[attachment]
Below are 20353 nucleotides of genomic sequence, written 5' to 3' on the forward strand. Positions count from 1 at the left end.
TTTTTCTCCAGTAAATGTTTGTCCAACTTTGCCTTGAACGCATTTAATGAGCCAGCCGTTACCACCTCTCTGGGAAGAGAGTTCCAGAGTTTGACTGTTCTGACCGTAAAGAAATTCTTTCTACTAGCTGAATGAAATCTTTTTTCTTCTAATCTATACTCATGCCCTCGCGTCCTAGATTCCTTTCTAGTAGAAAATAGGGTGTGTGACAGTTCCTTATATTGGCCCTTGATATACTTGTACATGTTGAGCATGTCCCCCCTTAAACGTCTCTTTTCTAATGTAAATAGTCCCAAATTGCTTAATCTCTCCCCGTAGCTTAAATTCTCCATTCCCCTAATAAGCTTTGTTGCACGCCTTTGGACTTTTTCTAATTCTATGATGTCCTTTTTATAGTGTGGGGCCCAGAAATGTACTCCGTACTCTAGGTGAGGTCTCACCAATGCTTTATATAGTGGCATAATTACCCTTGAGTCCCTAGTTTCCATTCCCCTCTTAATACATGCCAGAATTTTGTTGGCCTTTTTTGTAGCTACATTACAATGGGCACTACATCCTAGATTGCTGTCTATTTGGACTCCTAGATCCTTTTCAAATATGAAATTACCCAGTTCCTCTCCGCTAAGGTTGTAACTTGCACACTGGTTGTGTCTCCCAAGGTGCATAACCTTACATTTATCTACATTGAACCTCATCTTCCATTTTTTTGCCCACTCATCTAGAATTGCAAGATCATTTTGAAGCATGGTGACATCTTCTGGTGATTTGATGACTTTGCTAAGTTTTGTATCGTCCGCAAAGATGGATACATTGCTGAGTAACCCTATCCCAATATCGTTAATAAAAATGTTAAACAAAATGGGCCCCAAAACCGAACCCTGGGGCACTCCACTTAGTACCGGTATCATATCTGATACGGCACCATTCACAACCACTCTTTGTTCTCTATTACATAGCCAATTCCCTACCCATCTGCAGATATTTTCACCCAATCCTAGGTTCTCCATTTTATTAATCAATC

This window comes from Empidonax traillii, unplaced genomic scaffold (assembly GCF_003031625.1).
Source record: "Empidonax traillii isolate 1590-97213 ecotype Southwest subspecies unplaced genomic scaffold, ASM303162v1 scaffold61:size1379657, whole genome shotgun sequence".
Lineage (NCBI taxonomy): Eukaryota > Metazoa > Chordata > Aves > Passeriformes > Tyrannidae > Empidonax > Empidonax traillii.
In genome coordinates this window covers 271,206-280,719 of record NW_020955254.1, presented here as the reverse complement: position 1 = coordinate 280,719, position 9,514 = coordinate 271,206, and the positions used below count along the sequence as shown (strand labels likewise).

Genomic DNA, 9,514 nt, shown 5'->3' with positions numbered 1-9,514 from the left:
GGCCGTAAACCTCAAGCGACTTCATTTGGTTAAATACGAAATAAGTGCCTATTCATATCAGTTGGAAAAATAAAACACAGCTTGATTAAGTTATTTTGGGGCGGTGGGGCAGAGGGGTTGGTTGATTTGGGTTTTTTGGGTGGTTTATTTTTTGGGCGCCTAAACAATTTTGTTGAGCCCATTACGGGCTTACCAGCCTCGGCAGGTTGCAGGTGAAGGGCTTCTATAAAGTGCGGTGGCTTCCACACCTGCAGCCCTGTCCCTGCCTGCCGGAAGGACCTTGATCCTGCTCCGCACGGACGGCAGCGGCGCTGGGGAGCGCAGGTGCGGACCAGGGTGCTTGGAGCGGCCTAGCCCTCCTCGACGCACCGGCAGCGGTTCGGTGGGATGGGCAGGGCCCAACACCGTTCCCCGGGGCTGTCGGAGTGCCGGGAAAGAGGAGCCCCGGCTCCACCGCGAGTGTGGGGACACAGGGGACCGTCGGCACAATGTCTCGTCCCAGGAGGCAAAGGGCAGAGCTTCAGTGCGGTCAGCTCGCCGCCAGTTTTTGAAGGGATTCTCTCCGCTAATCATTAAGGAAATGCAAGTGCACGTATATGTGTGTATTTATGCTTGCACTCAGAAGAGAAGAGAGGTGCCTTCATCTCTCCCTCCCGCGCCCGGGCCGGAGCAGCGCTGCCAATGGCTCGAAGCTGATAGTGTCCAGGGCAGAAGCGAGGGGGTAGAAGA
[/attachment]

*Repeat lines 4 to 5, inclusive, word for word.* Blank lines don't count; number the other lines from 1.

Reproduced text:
Source record: "Empidonax traillii isolate 1590-97213 ecotype Southwest subspecies unplaced genomic scaffold, ASM303162v1 scaffold61:size1379657, whole genome shotgun sequence".
Lineage (NCBI taxonomy): Eukaryota > Metazoa > Chordata > Aves > Passeriformes > Tyrannidae > Empidonax > Empidonax traillii.